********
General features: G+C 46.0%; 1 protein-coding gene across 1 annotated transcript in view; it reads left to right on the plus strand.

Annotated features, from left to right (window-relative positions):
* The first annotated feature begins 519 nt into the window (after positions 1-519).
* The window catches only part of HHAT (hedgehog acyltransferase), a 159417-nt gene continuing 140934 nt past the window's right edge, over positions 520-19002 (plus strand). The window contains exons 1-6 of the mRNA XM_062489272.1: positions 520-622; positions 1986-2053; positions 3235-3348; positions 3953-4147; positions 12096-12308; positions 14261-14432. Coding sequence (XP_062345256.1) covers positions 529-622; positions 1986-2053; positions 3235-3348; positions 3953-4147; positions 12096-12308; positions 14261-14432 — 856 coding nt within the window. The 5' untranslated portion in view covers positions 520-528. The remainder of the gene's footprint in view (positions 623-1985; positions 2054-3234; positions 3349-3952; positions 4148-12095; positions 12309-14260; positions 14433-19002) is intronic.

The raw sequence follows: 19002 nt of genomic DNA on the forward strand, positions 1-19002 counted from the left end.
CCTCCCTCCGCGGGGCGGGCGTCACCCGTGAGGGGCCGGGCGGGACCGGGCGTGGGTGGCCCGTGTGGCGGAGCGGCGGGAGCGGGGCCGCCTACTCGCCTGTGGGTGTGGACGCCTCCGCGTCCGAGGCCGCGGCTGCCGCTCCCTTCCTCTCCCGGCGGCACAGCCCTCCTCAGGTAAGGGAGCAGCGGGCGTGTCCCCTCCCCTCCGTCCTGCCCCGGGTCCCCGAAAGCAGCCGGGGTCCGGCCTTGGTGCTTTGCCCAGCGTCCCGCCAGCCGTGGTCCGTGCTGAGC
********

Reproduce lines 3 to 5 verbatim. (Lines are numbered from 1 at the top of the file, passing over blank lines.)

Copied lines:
* The first annotated feature begins 519 nt into the window (after positions 1-519).
* The window catches only part of HHAT (hedgehog acyltransferase), a 159417-nt gene continuing 140934 nt past the window's right edge, over positions 520-19002 (plus strand). The window contains exons 1-6 of the mRNA XM_062489272.1: positions 520-622; positions 1986-2053; positions 3235-3348; positions 3953-4147; positions 12096-12308; positions 14261-14432. Coding sequence (XP_062345256.1) covers positions 529-622; positions 1986-2053; positions 3235-3348; positions 3953-4147; positions 12096-12308; positions 14261-14432 — 856 coding nt within the window. The 5' untranslated portion in view covers positions 520-528. The remainder of the gene's footprint in view (positions 623-1985; positions 2054-3234; positions 3349-3952; positions 4148-12095; positions 12309-14260; positions 14433-19002) is intronic.

The raw sequence follows: 19002 nt of genomic DNA on the forward strand, positions 1-19002 counted from the left end.